Chloë Grace Moretz responds to ‘Family Guy’ meme

Chloë Grace Moretz is candidly discussing the emotional aftermath of a cruel “Family Guy” meme that went viral in 2016.

The 25-year-old actress is revealing what she hopes fans will take away from her September Hunger magazine profile, in which she says the meme made her a “recluse.”

“I think the big thing is that compassion is a really key thing in humanity and just being kind with the words that you say with one another, the things you say online,” Moretz told Entertainment Tonight, while walking the red carpet at “The Peripheral” premiere on Tuesday.

She continued: “I think compassion is key and I hope that the world can have a little bit more of that.”

The paparazzi photo that Moretz is discussing in detail, shows her carrying a pizza box and wearing a black top, heels and shorts.

The “Family Guy” character Legs Go All The Way Up Griffin in the episode, “Amish Guy.”

People drew comparisons to the “Family Guy” character Legs Go All the Way Up Griffin in an episode of the show called, “Amish Guy.” People edited the photo of the “Kick-Ass” star so that her midsection looked shorter and her legs looked longer.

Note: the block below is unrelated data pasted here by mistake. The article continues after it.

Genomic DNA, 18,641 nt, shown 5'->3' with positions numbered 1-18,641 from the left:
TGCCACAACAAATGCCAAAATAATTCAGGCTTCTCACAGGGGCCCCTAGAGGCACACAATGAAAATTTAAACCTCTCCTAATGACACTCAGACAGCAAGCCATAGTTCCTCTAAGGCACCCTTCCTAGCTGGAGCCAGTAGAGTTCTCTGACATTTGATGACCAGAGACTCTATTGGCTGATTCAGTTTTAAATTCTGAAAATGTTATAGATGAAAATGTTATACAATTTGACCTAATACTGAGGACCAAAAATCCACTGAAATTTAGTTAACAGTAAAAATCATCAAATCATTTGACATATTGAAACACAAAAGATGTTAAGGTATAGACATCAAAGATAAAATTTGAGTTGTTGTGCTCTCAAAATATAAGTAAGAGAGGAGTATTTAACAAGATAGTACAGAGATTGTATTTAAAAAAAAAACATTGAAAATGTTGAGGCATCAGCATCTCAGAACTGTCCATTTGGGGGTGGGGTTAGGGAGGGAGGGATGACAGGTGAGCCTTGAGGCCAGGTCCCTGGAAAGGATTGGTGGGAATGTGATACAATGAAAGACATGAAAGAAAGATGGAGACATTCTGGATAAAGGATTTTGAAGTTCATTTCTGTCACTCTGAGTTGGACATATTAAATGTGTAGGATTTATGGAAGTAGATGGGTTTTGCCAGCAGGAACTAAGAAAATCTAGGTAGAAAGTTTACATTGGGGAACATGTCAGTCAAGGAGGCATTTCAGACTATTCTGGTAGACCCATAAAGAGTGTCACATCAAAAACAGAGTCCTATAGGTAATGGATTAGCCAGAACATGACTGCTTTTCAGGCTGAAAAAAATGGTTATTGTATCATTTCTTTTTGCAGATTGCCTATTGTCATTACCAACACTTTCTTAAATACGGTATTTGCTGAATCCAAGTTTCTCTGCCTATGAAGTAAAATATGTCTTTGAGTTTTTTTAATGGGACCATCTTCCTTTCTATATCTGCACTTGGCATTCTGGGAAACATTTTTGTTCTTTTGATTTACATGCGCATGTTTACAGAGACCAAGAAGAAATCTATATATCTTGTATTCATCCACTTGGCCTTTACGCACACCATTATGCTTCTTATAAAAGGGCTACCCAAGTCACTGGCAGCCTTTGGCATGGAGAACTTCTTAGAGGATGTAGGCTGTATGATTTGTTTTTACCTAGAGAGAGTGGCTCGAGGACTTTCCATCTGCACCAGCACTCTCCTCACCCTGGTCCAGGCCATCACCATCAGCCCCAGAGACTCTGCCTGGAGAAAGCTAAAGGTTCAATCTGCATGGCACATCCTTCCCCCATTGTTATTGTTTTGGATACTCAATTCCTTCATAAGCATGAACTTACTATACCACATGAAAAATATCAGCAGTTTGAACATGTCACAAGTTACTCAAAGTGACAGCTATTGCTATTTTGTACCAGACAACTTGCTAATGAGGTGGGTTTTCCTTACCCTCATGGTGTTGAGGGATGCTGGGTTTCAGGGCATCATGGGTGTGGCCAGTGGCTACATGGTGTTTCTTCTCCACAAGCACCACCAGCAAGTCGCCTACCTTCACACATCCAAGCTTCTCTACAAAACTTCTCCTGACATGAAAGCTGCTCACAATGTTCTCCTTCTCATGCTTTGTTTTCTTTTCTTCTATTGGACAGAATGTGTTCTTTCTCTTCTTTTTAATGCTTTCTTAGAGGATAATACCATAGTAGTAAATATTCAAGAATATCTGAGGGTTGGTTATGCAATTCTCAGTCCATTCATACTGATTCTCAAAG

In her “Hunger” interview published last month, Moretz described how the meme and photoshopped images led to her to suffer from body dysmorphia.

This snap of Moretz led to the Family Guy meme.
This snap of Moretz led to the viral “Family Guy” meme in 2016.

“Everyone was making fun of my body and I brought it up with someone and they were like, ‘Oh, shut the f – – k up, it’s funny,’” she said.

“I just remember sitting there and thinking, ‘My body is being used as a joke and it’s something that I can’t change about who I am, and it is being posted all over Instagram,’ ” the “Brain on Fire” star said. 

The experience forced Moretz to reevaluate her career and she even turned down film projects.

Chloë Grace Moretz discussed her struggle with body dysmorphia.
Chloë Grace Moretz discussed her struggle with body dysmorphia.

She added: “To this day, when I see that meme, it’s something very hard for me to overcome.” Moretz noted how the offensive photo made her “kind of sad,” and made her feel too uncomfortable to go out in public.

Moretz sought therapy to discuss her issues and her body dysmorphia.

“I think that body dysmorphia — which we all deal with in this world — is extrapolated by the issues of social media. It’s a headf – – k,” she said.

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